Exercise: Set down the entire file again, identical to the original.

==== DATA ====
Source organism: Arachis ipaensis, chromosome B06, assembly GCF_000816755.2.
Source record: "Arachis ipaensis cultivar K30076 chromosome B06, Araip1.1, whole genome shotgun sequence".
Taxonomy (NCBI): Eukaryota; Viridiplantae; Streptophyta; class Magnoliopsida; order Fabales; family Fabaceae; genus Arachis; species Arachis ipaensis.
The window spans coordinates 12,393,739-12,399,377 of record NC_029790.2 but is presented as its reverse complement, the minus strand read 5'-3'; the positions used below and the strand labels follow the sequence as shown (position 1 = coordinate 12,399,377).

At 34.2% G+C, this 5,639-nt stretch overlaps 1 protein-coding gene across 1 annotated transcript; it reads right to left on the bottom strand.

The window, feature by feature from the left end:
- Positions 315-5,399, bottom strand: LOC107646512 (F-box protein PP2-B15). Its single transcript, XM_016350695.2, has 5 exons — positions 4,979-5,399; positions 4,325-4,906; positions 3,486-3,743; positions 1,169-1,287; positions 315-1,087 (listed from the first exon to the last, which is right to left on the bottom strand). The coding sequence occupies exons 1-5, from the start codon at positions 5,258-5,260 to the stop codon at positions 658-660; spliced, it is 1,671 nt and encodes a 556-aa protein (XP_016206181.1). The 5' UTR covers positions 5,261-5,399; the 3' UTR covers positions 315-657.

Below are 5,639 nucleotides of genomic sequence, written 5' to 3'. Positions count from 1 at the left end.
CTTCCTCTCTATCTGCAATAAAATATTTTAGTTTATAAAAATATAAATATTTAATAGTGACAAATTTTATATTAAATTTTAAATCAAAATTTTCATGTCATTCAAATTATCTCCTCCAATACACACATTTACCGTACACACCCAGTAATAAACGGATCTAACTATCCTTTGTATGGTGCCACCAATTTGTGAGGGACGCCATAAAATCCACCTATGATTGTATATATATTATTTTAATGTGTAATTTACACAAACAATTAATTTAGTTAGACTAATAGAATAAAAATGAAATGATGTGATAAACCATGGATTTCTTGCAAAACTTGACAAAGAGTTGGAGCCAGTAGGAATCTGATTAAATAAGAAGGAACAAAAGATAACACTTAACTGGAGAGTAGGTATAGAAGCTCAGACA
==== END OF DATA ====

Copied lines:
Source organism: Arachis ipaensis, chromosome B06, assembly GCF_000816755.2.
Source record: "Arachis ipaensis cultivar K30076 chromosome B06, Araip1.1, whole genome shotgun sequence".
Taxonomy (NCBI): Eukaryota; Viridiplantae; Streptophyta; class Magnoliopsida; order Fabales; family Fabaceae; genus Arachis; species Arachis ipaensis.
The window spans coordinates 12,393,739-12,399,377 of record NC_029790.2 but is presented as its reverse complement, the minus strand read 5'-3'; the positions used below and the strand labels follow the sequence as shown (position 1 = coordinate 12,399,377).

At 34.2% G+C, this 5,639-nt stretch overlaps 1 protein-coding gene across 1 annotated transcript; it reads right to left on the bottom strand.

The window, feature by feature from the left end:
- Positions 315-5,399, bottom strand: LOC107646512 (F-box protein PP2-B15). Its single transcript, XM_016350695.2, has 5 exons — positions 4,979-5,399; positions 4,325-4,906; positions 3,486-3,743; positions 1,169-1,287; positions 315-1,087 (listed from the first exon to the last, which is right to left on the bottom strand). The coding sequence occupies exons 1-5, from the start codon at positions 5,258-5,260 to the stop codon at positions 658-660; spliced, it is 1,671 nt and encodes a 556-aa protein (XP_016206181.1). The 5' UTR covers positions 5,261-5,399; the 3' UTR covers positions 315-657.

Below are 5,639 nucleotides of genomic sequence, written 5' to 3'. Positions count from 1 at the left end.
CTTCCTCTCTATCTGCAATAAAATATTTTAGTTTATAAAAATATAAATATTTAATAGTGACAAATTTTATATTAAATTTTAAATCAAAATTTTCATGTCATTCAAATTATCTCCTCCAATACACACATTTACCGTACACACCCAGTAATAAACGGATCTAACTATCCTTTGTATGGTGCCACCAATTTGTGAGGGACGCCATAAAATCCACCTATGATTGTATATATATTATTTTAATGTGTAATTTACACAAACAATTAATTTAGTTAGACTAATAGAATAAAAATGAAATGATGTGATAAACCATGGATTTCTTGCAAAACTTGACAAAGAGTTGGAGCCAGTAGGAATCTGATTAAATAAGAAGGAACAAAAGATAACACTTAACTGGAGAGTAGGTATAGAAGCTCAGACA